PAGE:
Drunk guard, locked gate: What went into making of Bawana fire

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Drunk guard, locked gate: What went into making of Bawana fire

The fire that set ablaze the factory’s two floors on Saturday evening claimed 17 lives, including 10 women.

The lives of all the workers who were inside the firecracker factory at Bawana that burnt down could have been saved if the main gate was not locked from outside, said a survivor who left the industrial unit half an hour before the incident.

A source, quoting the statements given by laboureres at the site, told Mail Today on Sunday: “Based on the orders of Manoj Jain, owner of the factory, the security guard used to lock the main gate at 6pm every day. Though the guard used to sit outside, he never allowed anyone to come out or leave early. As a result, labourers working overtime had to complete their six hour-long extra shift by remaining inside the three-storey building.”

The fire that set ablaze the factory’s two floors on Saturday evening claimed 17 lives, including 10 women. Observers say the entire national Capital is a virtual tinderbox as civic agencies have, over the years, granted licences to industrial units violating norms.

The security guard was one of the witnesses who saw the factory going up in flames. At the time, he was allegedly under the influence of alcohol and could not respond quickly. Police officers close to the investigation said they are aware about these charges and an investigation is underway.

Sources said the locked gate was not the only peril for workers at F-83, the factory where the incident occurred. Apart from a first-floor balcony and a terrace, there was no other escape route. The few windows present were welded shut with wire meshes and iron grills.

“Apart from jumping from a 30-foot terrace, there was no other way out. The only other way to escape the fire would have been to leap off the firstfloor balcony, but chances are that many jumpers would not even clear the gate and end up falling head-first into the inferno,” said a source.

Jain, the factory owner,will be produced before a court on Monday. Delhi Police arrested him late on Saturday night and booked him under the Explosives Act as the “plastics” factory was operated along with packing of cold crackers and smoke crackers used in ceremonies and events, etc.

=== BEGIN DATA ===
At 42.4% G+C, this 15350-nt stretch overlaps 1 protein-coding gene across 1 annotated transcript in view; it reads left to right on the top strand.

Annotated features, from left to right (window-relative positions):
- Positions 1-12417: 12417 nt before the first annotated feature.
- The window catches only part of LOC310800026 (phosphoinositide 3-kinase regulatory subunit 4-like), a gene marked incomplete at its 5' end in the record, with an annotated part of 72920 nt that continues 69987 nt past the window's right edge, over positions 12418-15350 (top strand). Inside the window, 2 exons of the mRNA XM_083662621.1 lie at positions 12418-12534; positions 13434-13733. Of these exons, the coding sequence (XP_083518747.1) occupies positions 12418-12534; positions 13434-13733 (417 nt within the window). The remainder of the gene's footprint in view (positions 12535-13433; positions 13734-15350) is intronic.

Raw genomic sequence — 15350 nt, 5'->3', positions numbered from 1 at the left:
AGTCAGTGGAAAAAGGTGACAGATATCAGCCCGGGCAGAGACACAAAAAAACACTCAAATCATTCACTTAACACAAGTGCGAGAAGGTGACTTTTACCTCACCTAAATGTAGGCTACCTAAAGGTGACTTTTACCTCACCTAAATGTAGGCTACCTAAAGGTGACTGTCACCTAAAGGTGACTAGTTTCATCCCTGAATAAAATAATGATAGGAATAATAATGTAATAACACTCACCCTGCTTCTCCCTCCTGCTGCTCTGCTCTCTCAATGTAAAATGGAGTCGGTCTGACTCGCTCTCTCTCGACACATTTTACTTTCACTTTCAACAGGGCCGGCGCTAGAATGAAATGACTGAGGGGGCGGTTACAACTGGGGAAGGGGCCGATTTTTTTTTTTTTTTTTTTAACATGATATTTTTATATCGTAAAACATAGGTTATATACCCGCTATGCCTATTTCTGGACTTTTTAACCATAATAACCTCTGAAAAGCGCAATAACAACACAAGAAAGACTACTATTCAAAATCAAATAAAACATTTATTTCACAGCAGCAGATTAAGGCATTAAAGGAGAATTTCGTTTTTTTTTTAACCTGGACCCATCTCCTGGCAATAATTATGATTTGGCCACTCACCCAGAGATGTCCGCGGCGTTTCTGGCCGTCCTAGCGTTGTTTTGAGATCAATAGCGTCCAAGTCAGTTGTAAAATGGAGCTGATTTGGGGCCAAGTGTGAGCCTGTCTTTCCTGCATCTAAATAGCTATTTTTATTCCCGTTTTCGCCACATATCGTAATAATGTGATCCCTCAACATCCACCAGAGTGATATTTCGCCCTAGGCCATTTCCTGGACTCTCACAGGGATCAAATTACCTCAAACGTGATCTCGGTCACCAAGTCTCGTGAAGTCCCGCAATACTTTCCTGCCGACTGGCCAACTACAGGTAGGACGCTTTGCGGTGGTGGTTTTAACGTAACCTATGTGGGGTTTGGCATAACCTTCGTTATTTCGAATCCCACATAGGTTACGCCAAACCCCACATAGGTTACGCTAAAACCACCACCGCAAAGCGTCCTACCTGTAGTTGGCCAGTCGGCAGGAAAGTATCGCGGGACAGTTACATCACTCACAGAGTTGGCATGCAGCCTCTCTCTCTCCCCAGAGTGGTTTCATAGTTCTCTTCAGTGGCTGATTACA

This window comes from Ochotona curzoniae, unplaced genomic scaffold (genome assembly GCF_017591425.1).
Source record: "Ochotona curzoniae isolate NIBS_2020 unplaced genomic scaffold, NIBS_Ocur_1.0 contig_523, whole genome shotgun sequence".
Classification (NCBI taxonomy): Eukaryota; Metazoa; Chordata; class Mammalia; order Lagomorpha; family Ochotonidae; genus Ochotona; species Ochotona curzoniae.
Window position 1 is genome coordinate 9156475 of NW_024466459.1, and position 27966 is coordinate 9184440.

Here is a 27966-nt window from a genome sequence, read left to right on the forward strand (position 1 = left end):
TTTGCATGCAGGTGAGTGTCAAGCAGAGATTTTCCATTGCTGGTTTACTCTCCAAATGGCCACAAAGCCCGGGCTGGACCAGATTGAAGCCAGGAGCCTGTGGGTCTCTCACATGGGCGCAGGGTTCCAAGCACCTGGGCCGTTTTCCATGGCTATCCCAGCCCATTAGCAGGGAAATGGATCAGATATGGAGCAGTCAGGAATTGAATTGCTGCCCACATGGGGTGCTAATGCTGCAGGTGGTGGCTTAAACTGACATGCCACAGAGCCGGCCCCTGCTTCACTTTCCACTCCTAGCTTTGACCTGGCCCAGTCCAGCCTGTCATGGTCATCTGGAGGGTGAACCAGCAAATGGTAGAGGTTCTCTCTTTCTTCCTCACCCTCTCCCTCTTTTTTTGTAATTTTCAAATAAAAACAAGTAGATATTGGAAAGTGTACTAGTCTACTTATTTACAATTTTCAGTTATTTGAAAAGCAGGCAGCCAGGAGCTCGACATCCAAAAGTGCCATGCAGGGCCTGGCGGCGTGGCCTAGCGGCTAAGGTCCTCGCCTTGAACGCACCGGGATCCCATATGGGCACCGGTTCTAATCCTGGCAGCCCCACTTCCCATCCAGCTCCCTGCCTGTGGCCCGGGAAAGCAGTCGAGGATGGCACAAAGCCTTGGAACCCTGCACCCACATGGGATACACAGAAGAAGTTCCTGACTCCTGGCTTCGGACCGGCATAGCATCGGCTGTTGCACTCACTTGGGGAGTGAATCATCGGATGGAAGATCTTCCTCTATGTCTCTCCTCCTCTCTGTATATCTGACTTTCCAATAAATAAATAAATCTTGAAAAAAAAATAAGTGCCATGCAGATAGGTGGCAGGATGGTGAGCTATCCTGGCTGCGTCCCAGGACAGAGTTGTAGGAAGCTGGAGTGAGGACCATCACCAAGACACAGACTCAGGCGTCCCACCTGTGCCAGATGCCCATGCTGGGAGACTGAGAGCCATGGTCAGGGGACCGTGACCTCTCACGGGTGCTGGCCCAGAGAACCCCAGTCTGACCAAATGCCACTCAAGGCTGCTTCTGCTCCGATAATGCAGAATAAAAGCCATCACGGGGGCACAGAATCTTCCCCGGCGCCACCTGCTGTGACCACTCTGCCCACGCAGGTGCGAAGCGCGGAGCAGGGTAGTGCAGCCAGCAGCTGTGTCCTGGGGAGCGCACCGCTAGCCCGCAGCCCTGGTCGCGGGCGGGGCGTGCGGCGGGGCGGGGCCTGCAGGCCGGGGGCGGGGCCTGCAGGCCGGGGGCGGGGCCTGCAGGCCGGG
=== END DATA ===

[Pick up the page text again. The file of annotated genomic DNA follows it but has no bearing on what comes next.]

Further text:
According to the police, the unit operated illegally. On Sunday, Delhi Police chief AmulyaPatnaik transferred the case to the crime branch. Sources say the labourers were recruited on false information.

“They hired us saying that we have to pack plastic granules in bottles. We were to be paid Rs 6,000- Rs 8,000 and if we work overtime, then we were to be paid Rs 10,000. But when we started working at the factory, we found explosives instead of plastic granules,” one of the workers told Mail Today.

“Initially we didn’t raise an alarm, but after a few days when some of us started having health issues, we spoke out. Those who suffered severe health issues left the job within five days. The supervisor of the factory, Ajeet Ranjan, assured us that very soon the consignment of plastic granules would reach. Since then he started keeping a close watch on each one of us.”

Ranjan, 22, also died in the fire. The others killed have been identified as Baby Devi (40), Afshana (35), Sonam (23),Reeta (18), Madeena (55), Rajjo (65), Suraj (20), Ravikant (18), Sukhda (42), Khsna (47), Sony (21), Rohit (19) and Sanjeet (19). The postmortem examination was conducted at Baba Saheb Ambedkar hospital.

“An FSL team visited the factory again on Sunday and did an extensive search of the premises for about four hours with the assistance of the police.

The samples have been picked up from the site for detailed examination and also to ascertain whether the firecrackers were meant for use in stage shows,” said Rajneesh Gupta, DCP (Rohini).